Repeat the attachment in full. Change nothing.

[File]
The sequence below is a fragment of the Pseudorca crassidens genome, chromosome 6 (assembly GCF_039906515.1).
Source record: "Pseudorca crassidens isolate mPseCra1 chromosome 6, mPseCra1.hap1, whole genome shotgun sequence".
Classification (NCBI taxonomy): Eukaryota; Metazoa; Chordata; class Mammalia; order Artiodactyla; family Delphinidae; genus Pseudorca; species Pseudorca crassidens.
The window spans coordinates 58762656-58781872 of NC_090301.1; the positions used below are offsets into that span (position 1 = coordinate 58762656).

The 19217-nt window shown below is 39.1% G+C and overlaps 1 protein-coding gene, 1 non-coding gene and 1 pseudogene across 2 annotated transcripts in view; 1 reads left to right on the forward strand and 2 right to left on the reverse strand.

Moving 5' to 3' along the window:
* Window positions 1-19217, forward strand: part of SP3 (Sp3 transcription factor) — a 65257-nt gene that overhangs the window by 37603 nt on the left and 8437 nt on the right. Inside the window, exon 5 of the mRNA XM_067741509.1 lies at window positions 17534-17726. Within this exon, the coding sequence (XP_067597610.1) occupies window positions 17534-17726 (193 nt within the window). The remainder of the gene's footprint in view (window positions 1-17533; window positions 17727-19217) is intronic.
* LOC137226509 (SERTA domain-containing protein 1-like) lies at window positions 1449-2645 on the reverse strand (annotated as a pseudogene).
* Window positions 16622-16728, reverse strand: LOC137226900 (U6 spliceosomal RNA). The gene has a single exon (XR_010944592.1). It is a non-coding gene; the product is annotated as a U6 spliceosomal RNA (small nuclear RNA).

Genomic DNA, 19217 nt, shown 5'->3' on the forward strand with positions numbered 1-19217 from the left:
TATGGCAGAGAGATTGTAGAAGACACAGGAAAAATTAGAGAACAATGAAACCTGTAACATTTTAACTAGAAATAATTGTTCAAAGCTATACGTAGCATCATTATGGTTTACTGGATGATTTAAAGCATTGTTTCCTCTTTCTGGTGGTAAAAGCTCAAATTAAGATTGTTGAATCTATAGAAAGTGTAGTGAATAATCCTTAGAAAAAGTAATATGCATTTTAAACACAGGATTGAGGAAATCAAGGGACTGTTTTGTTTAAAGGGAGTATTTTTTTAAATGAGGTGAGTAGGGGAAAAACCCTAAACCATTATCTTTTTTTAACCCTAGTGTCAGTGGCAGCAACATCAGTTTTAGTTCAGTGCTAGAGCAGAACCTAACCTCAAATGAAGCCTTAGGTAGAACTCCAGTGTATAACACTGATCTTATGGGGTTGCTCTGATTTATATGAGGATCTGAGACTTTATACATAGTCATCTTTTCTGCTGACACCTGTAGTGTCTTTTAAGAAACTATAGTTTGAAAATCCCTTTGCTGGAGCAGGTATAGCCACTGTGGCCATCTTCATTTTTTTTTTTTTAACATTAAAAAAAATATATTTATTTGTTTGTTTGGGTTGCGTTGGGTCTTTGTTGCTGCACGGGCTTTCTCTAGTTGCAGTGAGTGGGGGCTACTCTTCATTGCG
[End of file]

The sequence below is a fragment of the Pseudorca crassidens genome, chromosome 6 (assembly GCF_039906515.1).
Source record: "Pseudorca crassidens isolate mPseCra1 chromosome 6, mPseCra1.hap1, whole genome shotgun sequence".
Classification (NCBI taxonomy): Eukaryota; Metazoa; Chordata; class Mammalia; order Artiodactyla; family Delphinidae; genus Pseudorca; species Pseudorca crassidens.
The window spans coordinates 58762656-58781872 of NC_090301.1; the positions used below are offsets into that span (position 1 = coordinate 58762656).

The 19217-nt window shown below is 39.1% G+C and overlaps 1 protein-coding gene, 1 non-coding gene and 1 pseudogene across 2 annotated transcripts in view; 1 reads left to right on the forward strand and 2 right to left on the reverse strand.

Moving 5' to 3' along the window:
* Window positions 1-19217, forward strand: part of SP3 (Sp3 transcription factor) — a 65257-nt gene that overhangs the window by 37603 nt on the left and 8437 nt on the right. Inside the window, exon 5 of the mRNA XM_067741509.1 lies at window positions 17534-17726. Within this exon, the coding sequence (XP_067597610.1) occupies window positions 17534-17726 (193 nt within the window). The remainder of the gene's footprint in view (window positions 1-17533; window positions 17727-19217) is intronic.
* LOC137226509 (SERTA domain-containing protein 1-like) lies at window positions 1449-2645 on the reverse strand (annotated as a pseudogene).
* Window positions 16622-16728, reverse strand: LOC137226900 (U6 spliceosomal RNA). The gene has a single exon (XR_010944592.1). It is a non-coding gene; the product is annotated as a U6 spliceosomal RNA (small nuclear RNA).

Genomic DNA, 19217 nt, shown 5'->3' on the forward strand with positions numbered 1-19217 from the left:
TATGGCAGAGAGATTGTAGAAGACACAGGAAAAATTAGAGAACAATGAAACCTGTAACATTTTAACTAGAAATAATTGTTCAAAGCTATACGTAGCATCATTATGGTTTACTGGATGATTTAAAGCATTGTTTCCTCTTTCTGGTGGTAAAAGCTCAAATTAAGATTGTTGAATCTATAGAAAGTGTAGTGAATAATCCTTAGAAAAAGTAATATGCATTTTAAACACAGGATTGAGGAAATCAAGGGACTGTTTTGTTTAAAGGGAGTATTTTTTTAAATGAGGTGAGTAGGGGAAAAACCCTAAACCATTATCTTTTTTTAACCCTAGTGTCAGTGGCAGCAACATCAGTTTTAGTTCAGTGCTAGAGCAGAACCTAACCTCAAATGAAGCCTTAGGTAGAACTCCAGTGTATAACACTGATCTTATGGGGTTGCTCTGATTTATATGAGGATCTGAGACTTTATACATAGTCATCTTTTCTGCTGACACCTGTAGTGTCTTTTAAGAAACTATAGTTTGAAAATCCCTTTGCTGGAGCAGGTATAGCCACTGTGGCCATCTTCATTTTTTTTTTTTTAACATTAAAAAAAATATATTTATTTGTTTGTTTGGGTTGCGTTGGGTCTTTGTTGCTGCACGGGCTTTCTCTAGTTGCAGTGAGTGGGGGCTACTCTTCATTGCG